This is actually a very late reaction.
I know. I know. You could call me now a loser for I haven’t known an article of mine was published on a national paper last February 4 (that’s a week and a day ago). I tried sending an article to Philippine Daily Inquirer’s Youngblood for the first time last month without giving a damn if it gets published or not. Of course, I was hoping it would happen but I never expected. Not really.
So there I was receiving a text message from a friend that she had read the article. That was last Friday, exactly 6 days after the issue was released. And I was shocked and had felt a bit bad at the same time (because I’ve known it so late). Nevertheless, I was so overwhelmed that I couldn’t even speak a word while the pack was jumping and shouting.
For those who haven’t read. Here’s the article:
Lolo the unforgettable
I remember the times I would run to granny’s room every time he came home drunk at night. As a child, I couldn’t understand then why he was acting the way he did. And I was afraid every time I saw him in that state. But despite my fear of him, I learned to respect him.
Lolo has always been good to his grandchildren. When he was younger, he would bring us fruits fresh from his farm and he loved to play with us and carry us in his arms. My childhood memories of him are still so vivid. And though there’s still that fear of him, I remember him as a very caring grandfather.
My father would tell us stories about how a disciplinarian Lolo was—the spanking, and the kneeling on grains of salt. He would recall in a funny way how he felt when Lolo would come home drunk, which was exactly my feeling too. My father would tell me how he would dance and sing in front of my drunken Lolo. He said he did those funny “foolish” things because he was afraid of Lolo. But through it all, my father still saw in Lolo things he believed he ought to emulate.
Lolo Temio, as we call him, was indisputably a respected leader in our place. A barangay captain for quite a time, he was respected for his accomplishments. This, I believe, was what pushed his sons to continue his legacy of public service.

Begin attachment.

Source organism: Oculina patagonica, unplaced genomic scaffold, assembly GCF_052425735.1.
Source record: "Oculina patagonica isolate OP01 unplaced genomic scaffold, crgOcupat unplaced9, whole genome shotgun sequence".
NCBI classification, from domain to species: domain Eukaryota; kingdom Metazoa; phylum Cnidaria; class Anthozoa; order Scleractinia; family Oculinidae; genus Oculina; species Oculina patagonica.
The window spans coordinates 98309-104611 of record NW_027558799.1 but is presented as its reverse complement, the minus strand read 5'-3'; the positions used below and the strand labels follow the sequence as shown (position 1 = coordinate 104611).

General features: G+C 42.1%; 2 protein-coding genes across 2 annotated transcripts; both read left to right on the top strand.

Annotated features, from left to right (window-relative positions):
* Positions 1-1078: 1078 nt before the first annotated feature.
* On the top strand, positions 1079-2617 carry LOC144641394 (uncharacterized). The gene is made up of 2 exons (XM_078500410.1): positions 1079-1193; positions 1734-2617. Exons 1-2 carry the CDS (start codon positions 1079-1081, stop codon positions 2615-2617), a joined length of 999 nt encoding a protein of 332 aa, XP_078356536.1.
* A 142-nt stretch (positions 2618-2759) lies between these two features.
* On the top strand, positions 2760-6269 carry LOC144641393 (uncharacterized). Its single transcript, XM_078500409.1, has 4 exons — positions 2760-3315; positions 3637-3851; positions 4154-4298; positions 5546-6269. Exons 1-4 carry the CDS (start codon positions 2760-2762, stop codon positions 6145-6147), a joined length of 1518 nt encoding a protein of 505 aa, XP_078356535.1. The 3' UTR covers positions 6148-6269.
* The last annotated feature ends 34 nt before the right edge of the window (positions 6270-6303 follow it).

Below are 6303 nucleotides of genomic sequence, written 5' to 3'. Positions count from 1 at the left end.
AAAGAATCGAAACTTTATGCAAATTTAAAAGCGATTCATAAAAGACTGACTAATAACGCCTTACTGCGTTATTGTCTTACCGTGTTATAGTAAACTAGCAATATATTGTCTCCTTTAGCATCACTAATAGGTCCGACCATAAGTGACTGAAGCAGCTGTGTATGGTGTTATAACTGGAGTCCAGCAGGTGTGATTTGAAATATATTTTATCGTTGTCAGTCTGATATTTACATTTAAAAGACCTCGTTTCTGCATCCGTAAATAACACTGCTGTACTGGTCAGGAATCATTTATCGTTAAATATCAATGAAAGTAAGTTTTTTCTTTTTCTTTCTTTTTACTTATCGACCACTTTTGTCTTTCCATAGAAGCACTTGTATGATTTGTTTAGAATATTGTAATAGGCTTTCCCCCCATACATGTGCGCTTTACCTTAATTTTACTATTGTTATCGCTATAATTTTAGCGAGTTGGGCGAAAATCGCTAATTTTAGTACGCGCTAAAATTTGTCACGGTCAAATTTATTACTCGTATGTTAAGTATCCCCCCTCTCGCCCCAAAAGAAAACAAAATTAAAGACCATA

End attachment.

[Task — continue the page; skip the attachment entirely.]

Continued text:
I remember how big Lolo’s and granny’s smiles were when all of us, their grandchildren, were gathered in their house. We were all unruly, but they never showed a trace of exasperation with our presence. And Lolo, being a good listener, patiently paid attention to my stories no matter how impossible they seemed.
Lolo has only three grandsons (all others are granddaughters), and I’m the closest to him. When I was a small, I loved to sleep with him. He would tell me various things like the war, the flood and many other stories I can’t recall anymore. I played solitaire with him and he always reminded me to be a good son to my parents. I didn’t understand then, but I would tell him, straight up with all innocence, to stop getting drunk because I was afraid of him when he was. And he would just burst into boisterous laughter.
I see how the years have formed wrinkles on Lolo’s face. His hair has turned grey, and his skin is now all creased. But he has not changed, not a bit. He still drinks. He still tends the fruit trees, the fish pond and the house. He still plays the solitaire. But he does these all alone now. Granny died 15 years ago, and all his children now have their own families, and his grandchildren are all grown-up, and we don’t play with him anymore; and, sadly, gathering all of us is next to impossible.
At the age of 85, Lolo is still in good health and a bottle of liquor is still his best friend. “We would all be leaving this world, of course. We all will,” he would say.
Yes, Lolo is old now. But I still see the strength that I always saw in him during my younger days. I still see it now, even through his wrinkled skin.